The darker the color, the more favorable the climate conditions are for survival. The outlined areas represent approximate current range for each season. More on reading these maps.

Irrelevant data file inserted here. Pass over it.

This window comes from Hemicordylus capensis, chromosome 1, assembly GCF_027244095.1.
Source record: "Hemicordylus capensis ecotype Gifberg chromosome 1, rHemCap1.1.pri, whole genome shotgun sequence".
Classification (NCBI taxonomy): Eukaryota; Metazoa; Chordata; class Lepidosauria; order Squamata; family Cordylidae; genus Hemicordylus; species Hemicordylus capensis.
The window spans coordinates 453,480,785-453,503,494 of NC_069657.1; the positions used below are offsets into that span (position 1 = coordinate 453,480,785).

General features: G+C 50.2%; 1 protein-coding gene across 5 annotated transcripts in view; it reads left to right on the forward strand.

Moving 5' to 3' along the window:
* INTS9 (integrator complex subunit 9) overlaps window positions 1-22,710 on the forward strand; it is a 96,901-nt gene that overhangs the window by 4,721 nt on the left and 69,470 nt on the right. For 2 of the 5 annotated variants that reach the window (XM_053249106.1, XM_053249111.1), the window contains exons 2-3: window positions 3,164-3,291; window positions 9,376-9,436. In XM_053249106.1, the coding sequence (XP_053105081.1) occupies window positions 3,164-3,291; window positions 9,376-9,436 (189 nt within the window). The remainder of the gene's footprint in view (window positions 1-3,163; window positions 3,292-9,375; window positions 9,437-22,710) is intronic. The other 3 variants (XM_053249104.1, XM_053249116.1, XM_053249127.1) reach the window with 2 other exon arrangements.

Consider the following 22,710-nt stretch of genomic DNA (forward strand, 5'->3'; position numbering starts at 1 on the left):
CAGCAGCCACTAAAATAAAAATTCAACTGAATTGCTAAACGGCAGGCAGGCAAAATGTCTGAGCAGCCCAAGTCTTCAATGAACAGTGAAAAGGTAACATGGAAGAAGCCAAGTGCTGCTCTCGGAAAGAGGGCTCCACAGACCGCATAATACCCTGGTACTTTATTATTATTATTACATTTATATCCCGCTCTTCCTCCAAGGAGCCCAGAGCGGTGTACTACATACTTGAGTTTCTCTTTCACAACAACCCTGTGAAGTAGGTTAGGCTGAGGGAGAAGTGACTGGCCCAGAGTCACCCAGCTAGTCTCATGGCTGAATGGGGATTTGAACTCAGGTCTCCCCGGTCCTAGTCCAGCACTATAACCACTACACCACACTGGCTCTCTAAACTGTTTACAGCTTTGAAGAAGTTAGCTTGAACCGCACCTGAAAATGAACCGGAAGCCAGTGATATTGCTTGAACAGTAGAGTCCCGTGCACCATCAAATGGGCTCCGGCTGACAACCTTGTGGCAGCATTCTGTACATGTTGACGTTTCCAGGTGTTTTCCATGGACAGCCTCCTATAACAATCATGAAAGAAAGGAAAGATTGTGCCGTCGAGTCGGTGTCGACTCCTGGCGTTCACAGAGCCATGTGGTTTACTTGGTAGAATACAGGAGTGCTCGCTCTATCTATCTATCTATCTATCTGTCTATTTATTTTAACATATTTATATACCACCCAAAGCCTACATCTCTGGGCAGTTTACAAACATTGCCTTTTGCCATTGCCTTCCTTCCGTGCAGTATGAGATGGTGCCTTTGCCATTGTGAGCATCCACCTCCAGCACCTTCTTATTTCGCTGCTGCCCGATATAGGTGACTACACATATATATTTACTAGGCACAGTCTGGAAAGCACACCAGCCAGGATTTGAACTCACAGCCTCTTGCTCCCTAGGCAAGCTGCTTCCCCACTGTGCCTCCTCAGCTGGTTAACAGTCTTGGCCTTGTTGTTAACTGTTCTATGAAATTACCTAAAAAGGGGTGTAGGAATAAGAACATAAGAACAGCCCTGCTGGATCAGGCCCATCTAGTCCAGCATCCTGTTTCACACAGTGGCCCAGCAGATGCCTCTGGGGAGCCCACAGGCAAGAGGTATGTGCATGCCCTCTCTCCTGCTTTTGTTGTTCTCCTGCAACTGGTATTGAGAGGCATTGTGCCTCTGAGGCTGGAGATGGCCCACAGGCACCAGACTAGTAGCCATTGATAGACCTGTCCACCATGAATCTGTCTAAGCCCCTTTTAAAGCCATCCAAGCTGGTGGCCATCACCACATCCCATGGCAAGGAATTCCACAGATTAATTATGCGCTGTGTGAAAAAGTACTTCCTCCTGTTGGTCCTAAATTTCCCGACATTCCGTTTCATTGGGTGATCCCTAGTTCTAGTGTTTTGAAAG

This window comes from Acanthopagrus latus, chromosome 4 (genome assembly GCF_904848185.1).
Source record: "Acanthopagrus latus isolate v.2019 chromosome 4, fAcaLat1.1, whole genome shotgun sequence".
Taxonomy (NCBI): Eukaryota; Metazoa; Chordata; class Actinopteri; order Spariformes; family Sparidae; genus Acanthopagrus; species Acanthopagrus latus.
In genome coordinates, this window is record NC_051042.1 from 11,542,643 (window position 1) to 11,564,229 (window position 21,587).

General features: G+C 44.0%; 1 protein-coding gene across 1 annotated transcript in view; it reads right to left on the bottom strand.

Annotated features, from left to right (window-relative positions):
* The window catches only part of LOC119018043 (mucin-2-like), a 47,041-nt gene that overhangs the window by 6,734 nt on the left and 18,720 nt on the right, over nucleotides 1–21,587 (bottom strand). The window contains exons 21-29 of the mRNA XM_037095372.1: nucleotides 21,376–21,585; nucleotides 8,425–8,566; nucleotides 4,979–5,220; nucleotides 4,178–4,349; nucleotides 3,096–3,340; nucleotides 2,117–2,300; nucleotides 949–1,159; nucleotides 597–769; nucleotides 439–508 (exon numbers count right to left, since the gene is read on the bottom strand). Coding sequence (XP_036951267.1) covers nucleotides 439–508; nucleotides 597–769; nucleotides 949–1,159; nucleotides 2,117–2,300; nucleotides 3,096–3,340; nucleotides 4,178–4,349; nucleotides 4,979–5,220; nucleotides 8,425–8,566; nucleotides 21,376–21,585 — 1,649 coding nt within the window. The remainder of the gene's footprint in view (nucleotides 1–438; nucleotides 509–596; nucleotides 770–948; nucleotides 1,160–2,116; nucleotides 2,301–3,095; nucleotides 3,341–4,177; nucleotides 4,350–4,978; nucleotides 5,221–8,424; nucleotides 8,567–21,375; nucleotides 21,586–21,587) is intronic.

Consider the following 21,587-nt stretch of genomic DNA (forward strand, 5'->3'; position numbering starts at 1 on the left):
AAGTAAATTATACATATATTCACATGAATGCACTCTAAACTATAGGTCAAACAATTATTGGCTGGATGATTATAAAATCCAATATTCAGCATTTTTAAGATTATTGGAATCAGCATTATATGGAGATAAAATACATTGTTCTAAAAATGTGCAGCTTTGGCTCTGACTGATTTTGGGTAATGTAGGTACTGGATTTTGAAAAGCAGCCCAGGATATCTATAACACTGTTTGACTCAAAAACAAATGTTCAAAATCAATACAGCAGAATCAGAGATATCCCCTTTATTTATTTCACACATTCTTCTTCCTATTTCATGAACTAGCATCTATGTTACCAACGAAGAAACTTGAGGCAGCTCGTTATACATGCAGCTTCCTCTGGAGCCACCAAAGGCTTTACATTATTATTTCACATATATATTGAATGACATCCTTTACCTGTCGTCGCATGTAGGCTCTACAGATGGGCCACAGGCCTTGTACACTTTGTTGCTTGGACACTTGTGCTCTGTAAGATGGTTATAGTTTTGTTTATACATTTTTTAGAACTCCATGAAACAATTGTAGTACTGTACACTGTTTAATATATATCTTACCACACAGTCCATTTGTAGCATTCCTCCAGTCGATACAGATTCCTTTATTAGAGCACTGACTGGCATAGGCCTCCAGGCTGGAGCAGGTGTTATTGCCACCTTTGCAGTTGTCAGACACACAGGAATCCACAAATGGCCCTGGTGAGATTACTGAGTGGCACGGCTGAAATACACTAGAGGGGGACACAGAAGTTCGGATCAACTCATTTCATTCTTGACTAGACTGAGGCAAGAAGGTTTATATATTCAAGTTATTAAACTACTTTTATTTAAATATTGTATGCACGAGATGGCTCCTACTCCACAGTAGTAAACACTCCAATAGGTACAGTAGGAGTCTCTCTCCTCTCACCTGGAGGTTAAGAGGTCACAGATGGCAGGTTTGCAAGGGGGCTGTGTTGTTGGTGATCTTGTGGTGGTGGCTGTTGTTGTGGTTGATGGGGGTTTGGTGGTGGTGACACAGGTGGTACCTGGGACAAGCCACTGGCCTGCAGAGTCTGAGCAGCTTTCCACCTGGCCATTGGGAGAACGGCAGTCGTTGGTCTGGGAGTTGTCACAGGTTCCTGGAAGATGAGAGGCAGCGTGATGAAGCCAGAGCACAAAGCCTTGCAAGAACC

This yellow-headed species breeds only in the conifer-covered mountains of the Pacific states of the Lower 48. The main current threat to the Hermit Warbler is hybridization and competition with the closely related Townsend’s Warbler, which is invading from the north. With Audubon's climate model projecting a 60 percent loss of current summer range by 2080, climate change adds another threat. The bird may be forced up the mountains to follow ideal climate, and it can’t ascend forever. Since almost all Hermit Warblers winter in the pine-covered mountains of Mexico, additional data from south of the border will be crucial for ascertaining the effects of changing climate on its winter range.